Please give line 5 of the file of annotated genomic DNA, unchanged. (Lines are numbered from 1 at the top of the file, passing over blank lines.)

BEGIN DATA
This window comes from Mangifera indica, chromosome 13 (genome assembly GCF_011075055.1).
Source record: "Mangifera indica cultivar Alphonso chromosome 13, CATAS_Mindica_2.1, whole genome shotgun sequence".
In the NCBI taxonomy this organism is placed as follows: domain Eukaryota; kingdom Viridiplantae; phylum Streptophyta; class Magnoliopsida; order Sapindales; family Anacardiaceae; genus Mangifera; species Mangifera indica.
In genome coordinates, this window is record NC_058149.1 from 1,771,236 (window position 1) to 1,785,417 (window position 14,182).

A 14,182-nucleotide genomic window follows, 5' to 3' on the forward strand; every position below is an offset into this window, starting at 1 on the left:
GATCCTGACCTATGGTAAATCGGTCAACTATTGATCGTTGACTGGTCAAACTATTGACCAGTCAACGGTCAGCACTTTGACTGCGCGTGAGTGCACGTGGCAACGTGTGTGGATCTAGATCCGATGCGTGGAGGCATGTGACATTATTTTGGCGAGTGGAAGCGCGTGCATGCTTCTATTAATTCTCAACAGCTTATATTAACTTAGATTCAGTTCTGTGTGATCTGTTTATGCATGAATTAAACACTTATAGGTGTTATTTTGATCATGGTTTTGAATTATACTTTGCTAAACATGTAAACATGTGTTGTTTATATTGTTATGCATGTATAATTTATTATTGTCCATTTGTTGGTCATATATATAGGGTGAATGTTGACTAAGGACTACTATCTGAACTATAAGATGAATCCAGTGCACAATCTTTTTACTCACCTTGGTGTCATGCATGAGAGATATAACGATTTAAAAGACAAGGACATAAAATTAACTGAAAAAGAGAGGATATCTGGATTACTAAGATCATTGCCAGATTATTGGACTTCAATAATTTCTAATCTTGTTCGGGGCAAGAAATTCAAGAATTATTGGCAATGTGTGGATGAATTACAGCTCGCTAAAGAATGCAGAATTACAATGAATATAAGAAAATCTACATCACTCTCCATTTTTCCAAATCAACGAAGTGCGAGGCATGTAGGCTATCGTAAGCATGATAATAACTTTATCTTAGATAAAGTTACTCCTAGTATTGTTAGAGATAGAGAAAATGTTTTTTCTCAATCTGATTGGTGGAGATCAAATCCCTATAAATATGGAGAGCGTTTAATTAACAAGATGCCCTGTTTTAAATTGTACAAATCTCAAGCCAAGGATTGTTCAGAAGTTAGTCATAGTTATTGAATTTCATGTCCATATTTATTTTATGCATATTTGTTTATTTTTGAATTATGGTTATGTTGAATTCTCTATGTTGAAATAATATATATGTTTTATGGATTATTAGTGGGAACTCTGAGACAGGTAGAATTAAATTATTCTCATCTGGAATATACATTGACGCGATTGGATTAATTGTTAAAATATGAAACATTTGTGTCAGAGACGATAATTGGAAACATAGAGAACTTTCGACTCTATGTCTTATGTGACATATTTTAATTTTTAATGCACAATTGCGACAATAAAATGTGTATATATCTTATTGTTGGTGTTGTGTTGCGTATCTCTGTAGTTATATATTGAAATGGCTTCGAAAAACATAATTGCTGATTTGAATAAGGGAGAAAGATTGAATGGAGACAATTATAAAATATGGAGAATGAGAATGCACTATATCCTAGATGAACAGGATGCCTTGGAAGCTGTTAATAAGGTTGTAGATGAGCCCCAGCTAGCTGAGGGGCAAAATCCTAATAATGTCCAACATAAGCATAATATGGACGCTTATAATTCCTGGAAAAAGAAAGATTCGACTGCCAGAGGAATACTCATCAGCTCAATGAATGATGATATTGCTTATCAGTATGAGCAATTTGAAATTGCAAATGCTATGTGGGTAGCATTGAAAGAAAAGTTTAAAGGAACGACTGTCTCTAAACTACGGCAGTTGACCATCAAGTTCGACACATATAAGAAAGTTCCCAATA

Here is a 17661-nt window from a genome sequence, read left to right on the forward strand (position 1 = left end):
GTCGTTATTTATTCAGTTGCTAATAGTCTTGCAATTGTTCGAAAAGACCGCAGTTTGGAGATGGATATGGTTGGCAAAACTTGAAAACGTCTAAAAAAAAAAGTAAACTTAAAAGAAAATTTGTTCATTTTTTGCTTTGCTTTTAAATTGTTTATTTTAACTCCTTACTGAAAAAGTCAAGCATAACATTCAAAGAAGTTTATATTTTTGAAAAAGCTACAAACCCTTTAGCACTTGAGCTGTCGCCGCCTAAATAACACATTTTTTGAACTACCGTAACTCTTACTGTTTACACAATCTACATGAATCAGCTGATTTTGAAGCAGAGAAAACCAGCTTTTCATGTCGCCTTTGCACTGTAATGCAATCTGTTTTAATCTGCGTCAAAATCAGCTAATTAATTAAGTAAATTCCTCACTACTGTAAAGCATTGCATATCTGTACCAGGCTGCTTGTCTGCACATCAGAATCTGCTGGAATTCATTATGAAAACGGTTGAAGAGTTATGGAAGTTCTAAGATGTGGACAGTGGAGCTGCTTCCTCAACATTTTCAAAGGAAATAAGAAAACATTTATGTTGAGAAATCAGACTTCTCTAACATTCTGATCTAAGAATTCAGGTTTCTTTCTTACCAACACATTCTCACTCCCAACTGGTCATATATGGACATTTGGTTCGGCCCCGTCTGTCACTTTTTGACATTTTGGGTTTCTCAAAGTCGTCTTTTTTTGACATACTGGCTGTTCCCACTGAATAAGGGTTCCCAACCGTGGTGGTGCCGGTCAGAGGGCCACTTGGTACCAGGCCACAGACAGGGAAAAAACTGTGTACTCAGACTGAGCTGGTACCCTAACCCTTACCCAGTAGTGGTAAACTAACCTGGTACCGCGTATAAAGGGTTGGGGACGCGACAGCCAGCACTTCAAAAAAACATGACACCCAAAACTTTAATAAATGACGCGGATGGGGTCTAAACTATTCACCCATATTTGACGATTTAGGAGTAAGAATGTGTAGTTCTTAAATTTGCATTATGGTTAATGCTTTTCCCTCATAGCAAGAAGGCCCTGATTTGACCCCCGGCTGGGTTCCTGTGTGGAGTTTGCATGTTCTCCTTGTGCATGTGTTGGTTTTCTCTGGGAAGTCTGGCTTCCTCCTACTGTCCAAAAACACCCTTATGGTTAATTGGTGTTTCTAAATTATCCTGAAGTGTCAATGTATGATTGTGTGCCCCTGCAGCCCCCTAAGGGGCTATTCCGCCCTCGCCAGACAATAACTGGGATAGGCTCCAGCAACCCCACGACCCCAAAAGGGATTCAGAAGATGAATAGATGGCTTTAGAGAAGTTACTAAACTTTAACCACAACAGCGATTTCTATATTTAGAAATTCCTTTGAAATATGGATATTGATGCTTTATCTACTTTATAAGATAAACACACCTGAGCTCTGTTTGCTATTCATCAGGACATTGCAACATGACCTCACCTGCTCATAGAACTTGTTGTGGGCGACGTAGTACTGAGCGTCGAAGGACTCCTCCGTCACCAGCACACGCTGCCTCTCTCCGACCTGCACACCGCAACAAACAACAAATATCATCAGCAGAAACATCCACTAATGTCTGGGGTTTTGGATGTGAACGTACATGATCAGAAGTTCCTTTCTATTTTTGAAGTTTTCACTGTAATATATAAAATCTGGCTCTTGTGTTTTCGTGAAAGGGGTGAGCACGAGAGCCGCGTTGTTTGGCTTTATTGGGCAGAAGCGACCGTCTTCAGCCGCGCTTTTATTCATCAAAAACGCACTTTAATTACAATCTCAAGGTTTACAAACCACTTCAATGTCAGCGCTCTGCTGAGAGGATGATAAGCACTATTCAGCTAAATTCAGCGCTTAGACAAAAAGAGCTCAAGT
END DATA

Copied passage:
A 14,182-nucleotide genomic window follows, 5' to 3' on the forward strand; every position below is an offset into this window, starting at 1 on the left: